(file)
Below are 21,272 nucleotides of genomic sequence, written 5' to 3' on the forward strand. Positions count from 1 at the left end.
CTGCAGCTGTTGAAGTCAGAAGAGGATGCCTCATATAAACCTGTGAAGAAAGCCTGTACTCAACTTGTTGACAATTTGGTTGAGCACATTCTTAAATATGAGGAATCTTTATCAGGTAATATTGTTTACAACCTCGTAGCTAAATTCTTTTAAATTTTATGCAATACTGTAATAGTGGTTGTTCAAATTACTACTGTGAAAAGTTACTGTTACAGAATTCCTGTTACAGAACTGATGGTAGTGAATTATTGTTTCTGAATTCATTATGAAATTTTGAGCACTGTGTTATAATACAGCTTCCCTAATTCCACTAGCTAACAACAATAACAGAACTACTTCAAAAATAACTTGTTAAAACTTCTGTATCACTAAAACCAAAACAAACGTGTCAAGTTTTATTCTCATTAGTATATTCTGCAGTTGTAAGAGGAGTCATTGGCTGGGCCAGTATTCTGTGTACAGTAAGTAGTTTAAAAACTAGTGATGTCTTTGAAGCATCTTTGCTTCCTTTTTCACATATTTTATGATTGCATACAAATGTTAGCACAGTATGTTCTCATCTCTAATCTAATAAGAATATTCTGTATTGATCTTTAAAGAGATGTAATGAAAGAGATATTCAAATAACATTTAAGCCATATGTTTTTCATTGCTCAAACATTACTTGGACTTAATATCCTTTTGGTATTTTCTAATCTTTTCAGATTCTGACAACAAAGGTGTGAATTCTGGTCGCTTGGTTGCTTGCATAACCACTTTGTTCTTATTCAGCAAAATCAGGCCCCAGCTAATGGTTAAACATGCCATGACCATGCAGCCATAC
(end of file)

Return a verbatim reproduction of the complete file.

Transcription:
Below are 21,272 nucleotides of genomic sequence, written 5' to 3' on the forward strand. Positions count from 1 at the left end.
CTGCAGCTGTTGAAGTCAGAAGAGGATGCCTCATATAAACCTGTGAAGAAAGCCTGTACTCAACTTGTTGACAATTTGGTTGAGCACATTCTTAAATATGAGGAATCTTTATCAGGTAATATTGTTTACAACCTCGTAGCTAAATTCTTTTAAATTTTATGCAATACTGTAATAGTGGTTGTTCAAATTACTACTGTGAAAAGTTACTGTTACAGAATTCCTGTTACAGAACTGATGGTAGTGAATTATTGTTTCTGAATTCATTATGAAATTTTGAGCACTGTGTTATAATACAGCTTCCCTAATTCCACTAGCTAACAACAATAACAGAACTACTTCAAAAATAACTTGTTAAAACTTCTGTATCACTAAAACCAAAACAAACGTGTCAAGTTTTATTCTCATTAGTATATTCTGCAGTTGTAAGAGGAGTCATTGGCTGGGCCAGTATTCTGTGTACAGTAAGTAGTTTAAAAACTAGTGATGTCTTTGAAGCATCTTTGCTTCCTTTTTCACATATTTTATGATTGCATACAAATGTTAGCACAGTATGTTCTCATCTCTAATCTAATAAGAATATTCTGTATTGATCTTTAAAGAGATGTAATGAAAGAGATATTCAAATAACATTTAAGCCATATGTTTTTCATTGCTCAAACATTACTTGGACTTAATATCCTTTTGGTATTTTCTAATCTTTTCAGATTCTGACAACAAAGGTGTGAATTCTGGTCGCTTGGTTGCTTGCATAACCACTTTGTTCTTATTCAGCAAAATCAGGCCCCAGCTAATGGTTAAACATGCCATGACCATGCAGCCATAC